Today’s Topic: Google Earth’s “Global Awareness” Tab + Splashtop App = Oriented + Engaged Learners

Too often we make the assumption when we transition from talking – for example – about the Sierra Nevada in Spain to talking about the Sierra Nevada in Colombia, that our students can make that spatial transition and travel mentally over the Atlantic Ocean from Spain to the equatorial region of South America. Of course, there are old school maps for that – flat, one-dimensional representations of a world that exists in multiple dimensions.


Spain, from space with Google Earth’s “Global Awareness” option selected

Far more engaging to today’s digital natives and far more effective in helping them visualize that journey – to orient themselves in time and space – is a cyber, three-dimensional journey on Google Earth from point to point. Here are a few tips on that journey.


Hyperlinked image of the Guggenheim’s spider sculpture

First, if you’re equipped with a tablet, purchase the Splashtop app, which will allow you to control your desktop or laptop computer while you roam around the classroom and invite students to click on various points of interest on Google Earth’s “Global Awareness” tab. Looking at Spain, for example, with this tab selected yields a wealth of information, including where the endangered Iberian Lynx makes its home, and how you can help protect it from extinction. You will also found by mousing over these “Global Awareness” icons that the Guggenheim Museum in Bilbao, Spain, lies not far from an unfinished nuclear power plant. Where that observation might organically lead your students/your class is always fascinating to see. And then there are the little visual gold nuggets that pop up, such as the amazing spider sculpture found just outside of the Guggenheim.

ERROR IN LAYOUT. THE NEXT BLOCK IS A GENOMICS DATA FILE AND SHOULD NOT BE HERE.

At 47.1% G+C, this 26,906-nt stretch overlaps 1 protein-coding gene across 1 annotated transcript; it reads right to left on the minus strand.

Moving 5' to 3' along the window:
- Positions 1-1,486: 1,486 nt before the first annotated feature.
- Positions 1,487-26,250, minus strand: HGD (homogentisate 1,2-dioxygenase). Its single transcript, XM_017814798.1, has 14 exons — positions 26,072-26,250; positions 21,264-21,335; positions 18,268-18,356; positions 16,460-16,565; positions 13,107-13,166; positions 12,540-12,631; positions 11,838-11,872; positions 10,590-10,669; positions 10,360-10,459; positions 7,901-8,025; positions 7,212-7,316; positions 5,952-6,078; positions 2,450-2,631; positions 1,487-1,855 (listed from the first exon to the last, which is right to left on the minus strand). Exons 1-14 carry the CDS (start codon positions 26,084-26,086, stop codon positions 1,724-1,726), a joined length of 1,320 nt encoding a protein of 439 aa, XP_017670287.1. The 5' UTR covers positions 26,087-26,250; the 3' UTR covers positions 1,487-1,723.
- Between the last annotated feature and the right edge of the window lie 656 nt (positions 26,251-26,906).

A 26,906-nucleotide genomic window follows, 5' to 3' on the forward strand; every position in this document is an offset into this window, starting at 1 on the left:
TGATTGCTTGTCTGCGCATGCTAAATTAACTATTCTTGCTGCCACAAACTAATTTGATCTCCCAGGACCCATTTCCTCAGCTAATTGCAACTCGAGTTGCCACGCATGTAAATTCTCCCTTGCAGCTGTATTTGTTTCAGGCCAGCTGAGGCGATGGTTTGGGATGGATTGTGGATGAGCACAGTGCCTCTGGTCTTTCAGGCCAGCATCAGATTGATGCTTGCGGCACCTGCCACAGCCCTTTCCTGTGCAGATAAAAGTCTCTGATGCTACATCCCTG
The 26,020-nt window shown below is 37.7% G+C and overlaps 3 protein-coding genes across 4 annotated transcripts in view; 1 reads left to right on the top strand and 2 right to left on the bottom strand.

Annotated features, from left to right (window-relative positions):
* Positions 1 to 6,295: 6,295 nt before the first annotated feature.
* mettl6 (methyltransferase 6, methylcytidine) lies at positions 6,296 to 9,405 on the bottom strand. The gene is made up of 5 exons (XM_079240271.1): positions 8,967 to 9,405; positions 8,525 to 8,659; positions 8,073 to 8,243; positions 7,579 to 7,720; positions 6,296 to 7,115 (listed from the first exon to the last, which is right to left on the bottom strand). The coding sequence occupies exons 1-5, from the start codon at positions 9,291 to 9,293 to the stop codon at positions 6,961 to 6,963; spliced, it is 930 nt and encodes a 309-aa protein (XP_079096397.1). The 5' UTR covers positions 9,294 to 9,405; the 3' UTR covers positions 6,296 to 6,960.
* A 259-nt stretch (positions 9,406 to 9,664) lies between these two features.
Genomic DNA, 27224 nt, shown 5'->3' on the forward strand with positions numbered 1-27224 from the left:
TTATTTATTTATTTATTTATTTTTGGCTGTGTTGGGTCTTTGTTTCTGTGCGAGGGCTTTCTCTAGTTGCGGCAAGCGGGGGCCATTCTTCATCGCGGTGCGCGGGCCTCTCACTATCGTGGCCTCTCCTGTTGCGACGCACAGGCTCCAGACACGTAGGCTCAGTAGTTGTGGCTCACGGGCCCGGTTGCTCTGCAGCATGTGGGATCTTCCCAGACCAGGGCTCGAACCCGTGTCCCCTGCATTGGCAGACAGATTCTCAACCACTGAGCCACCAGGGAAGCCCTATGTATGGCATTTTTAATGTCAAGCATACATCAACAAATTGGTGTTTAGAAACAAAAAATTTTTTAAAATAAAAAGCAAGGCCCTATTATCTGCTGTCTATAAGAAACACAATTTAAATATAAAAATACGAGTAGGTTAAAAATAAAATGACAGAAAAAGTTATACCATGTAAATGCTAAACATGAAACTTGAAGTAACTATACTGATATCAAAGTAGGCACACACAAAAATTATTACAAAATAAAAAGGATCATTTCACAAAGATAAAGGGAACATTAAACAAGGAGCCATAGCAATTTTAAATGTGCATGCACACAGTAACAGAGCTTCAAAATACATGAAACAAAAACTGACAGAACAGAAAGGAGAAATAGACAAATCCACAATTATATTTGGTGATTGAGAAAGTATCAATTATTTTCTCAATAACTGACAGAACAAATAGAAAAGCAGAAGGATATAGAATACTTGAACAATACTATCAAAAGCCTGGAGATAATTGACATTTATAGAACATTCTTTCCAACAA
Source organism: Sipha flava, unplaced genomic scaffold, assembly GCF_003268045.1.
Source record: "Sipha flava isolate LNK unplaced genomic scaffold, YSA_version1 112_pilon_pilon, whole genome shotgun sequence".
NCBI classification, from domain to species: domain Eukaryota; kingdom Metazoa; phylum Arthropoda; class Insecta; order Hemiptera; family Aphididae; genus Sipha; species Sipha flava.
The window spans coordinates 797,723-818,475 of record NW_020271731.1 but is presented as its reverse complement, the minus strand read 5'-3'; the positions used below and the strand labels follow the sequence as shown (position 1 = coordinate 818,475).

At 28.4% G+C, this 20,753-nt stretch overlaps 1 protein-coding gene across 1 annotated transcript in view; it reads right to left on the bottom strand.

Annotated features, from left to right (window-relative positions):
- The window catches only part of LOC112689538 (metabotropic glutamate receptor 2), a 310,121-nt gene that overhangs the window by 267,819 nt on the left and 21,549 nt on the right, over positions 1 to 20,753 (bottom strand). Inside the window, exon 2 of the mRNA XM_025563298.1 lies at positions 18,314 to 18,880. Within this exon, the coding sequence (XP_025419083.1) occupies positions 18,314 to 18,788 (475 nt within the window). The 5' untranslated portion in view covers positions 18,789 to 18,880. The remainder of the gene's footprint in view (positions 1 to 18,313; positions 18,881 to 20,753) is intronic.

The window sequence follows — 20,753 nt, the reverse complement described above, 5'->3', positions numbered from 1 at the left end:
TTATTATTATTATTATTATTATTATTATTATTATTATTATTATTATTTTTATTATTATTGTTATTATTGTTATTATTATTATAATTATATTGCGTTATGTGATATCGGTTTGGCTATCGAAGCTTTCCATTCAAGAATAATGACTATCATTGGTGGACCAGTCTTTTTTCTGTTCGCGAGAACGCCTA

The Guggenheim’s spider sculpture, as seen on Google Earth

Second, one word of caution: if you discover Google Earth’s Flight Simulator app and subsequently find yourself spending inordinate amounts of time zipping in F16 through Yosemite Valley, don’t say I didn’t tell you so!

Enjoy, and please feel free to contact me for elaboration on this overview. This is a approach that has yielded high degrees of student engagement and improved learning outcomes in my instructional practice. Combining the teacher mobility and engagement factor of the Splashtop app with the proven “Wow!” factor of Google Earth can truly transform your teaching and learning environment from the stale and static to the stimulating, student-driven, and dynamic.



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About Me

By Peyton Jobe
Assoc. Director of Communications and Information Technology
Spanish Dept. Chair and Teacher
Sugar Bowl Academy
Norden, CA

I believe in change in education – not for the sake of change, but because change is imperative. Too many studies paint the same bleak picture of an education system that remains mired in past approaches and is failing to prepare our students for the world of today and tomorrow.

The good news is that change is happening, thanks to so many educators out there who are embracing the “plasticity” celebrated by John Dewey as “the finest product of schooling.”

I am committed to being an agent of change, and I believe that change can and must by shaped by those of us who have spent considerable time both as teachers, academics, and school leaders. We know where the potholes lie and which are the deepest and most ruinous. Working together and engaging in dialogue with one another, we can patch those potholes and pave a whole new road toward more dynamic and meaningful teaching and learning environments.

New teaching and learning technologies allow us to efficiently target and address learning deficiencies and to engage in synchronous and asynchronous dialogue both within and between classrooms, here in the United States and across the globe. New technologies offer teachers more opportunities than ever to scaffold, differentiate, deepen, expand, and amplify student learning, and to meet daily and long-term course objectives. Students and teachers need the tools necessary, and, beyond tools, they need support and vision in the effective integration of these new tools; therein lies my particular passion.

I believe that dialogue between people of common passions and interests leads to the best possible decisions and outcomes within particular fields, and in that spirit I hope that the ideas presented on my site  will, at the very least, spark some internal discussion at your school.

Thank you for visiting, and for embracing change that makes sense.

(You can learn more about my background at